The Hill of Bones

Written by The Medieval Murderers
Review by Nancy Henshaw

Prologue: Two young boys bearing a precious gift must join ageing Arthur the Bear who faces his imminent vital battle. Treachery lurks amongst the reed beds of their river crossing.

Act One. A monk from Bath Abbey has been murdered at sinister, haunted Solsbury Hill. Investigators Sir Simon Cole and Lady Gwenllian find the quarrelsome monks of Bath about as useful as a bag of ferrets.

Act Two. Sacrilegious theft at the Cathedral, and hapless cleaner Eldred is the perfect scapegoat. His only refuge is the ill-famed Solsbury Hill.

Act Three. Has William, miraculous survivor of shipwreck, escaped from his implacable enemy? Solsbury Hill is a bad choice to establish himself as a wonderworker.

Act Four. Nick Revill of the King’s Men, now on tour, cannot refuse a request from a beautiful, distressed woman: a seeming harmless impersonation, and Nick is such an accomplished actor.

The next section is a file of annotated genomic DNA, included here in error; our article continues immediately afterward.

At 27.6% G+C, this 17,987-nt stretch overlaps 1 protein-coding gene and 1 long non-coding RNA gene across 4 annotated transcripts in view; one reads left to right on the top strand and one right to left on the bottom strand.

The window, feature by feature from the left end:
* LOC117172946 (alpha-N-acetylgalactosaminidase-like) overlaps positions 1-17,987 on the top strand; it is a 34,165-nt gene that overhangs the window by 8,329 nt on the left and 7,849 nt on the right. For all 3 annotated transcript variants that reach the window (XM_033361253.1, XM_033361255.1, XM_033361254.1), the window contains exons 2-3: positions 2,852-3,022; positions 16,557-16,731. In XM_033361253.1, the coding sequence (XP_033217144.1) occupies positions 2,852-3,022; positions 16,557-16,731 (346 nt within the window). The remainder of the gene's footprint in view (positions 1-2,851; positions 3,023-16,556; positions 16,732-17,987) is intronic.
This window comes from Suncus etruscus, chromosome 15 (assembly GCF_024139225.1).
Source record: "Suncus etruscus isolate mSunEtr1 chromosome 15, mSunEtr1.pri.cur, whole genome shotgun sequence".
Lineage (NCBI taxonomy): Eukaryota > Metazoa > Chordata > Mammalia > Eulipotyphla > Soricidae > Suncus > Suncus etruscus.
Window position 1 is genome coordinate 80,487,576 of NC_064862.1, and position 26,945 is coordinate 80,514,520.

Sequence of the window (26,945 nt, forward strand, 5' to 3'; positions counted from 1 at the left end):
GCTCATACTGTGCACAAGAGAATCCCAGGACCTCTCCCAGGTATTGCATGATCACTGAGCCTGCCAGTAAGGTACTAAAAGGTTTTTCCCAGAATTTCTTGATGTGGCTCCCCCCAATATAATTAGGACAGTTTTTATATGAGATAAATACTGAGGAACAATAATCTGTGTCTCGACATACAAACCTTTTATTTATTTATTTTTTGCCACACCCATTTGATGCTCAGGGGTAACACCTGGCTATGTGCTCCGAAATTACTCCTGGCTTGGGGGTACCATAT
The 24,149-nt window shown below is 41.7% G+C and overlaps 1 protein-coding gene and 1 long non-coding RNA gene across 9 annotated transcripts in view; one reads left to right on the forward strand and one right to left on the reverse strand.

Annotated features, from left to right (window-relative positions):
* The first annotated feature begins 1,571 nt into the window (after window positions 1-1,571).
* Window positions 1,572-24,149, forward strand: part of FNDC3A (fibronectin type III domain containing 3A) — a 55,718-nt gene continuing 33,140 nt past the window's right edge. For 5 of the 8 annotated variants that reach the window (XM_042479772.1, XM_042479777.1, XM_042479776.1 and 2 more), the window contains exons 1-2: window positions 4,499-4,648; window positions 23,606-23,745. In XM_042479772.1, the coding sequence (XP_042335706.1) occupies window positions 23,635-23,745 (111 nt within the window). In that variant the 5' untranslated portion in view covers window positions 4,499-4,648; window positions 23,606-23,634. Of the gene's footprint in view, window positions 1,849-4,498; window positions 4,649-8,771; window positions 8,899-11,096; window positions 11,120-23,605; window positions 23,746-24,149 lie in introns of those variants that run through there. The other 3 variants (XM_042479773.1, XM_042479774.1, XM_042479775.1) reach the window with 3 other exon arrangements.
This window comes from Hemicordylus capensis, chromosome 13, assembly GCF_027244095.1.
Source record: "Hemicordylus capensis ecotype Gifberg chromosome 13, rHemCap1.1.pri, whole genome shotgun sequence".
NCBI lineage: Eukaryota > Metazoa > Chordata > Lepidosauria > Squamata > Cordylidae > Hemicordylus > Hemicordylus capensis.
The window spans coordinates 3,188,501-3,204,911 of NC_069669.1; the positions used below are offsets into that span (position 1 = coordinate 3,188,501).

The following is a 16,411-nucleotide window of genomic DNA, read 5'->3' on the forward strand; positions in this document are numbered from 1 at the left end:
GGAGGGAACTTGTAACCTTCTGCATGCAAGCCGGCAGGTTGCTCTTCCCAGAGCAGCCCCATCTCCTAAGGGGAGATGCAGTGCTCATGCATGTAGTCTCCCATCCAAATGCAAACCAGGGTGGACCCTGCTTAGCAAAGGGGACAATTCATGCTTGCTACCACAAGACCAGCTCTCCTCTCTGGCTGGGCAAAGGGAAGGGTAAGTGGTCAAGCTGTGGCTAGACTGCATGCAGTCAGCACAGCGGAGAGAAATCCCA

Act Five. Mr Trevithick’s innovative steam-driven vehicle meets its match in the gradient of Solsbury Hill. On a night of confusion and skulduggery, Joe Malinferno, Egyptologist and conman, and his charming companion Doll Pocket mix with aristocracy and royalty.

Epilogue. Ferocious argument, as two archaeologists unearth a baffling collection of artefacts. Adjacent police officers abandoning their own unrewarding digging are well placed if academic feelings run disgracefully high.

It is hard to choose a favourite from amongst these delightful stories. In Act 1, humour escalates to farce; Two, great suspense; Three, cynical, wry humour; Four, sheer charm; Five, outrageous and cheeky. The prologue & epilogue bring the volume together in fine style.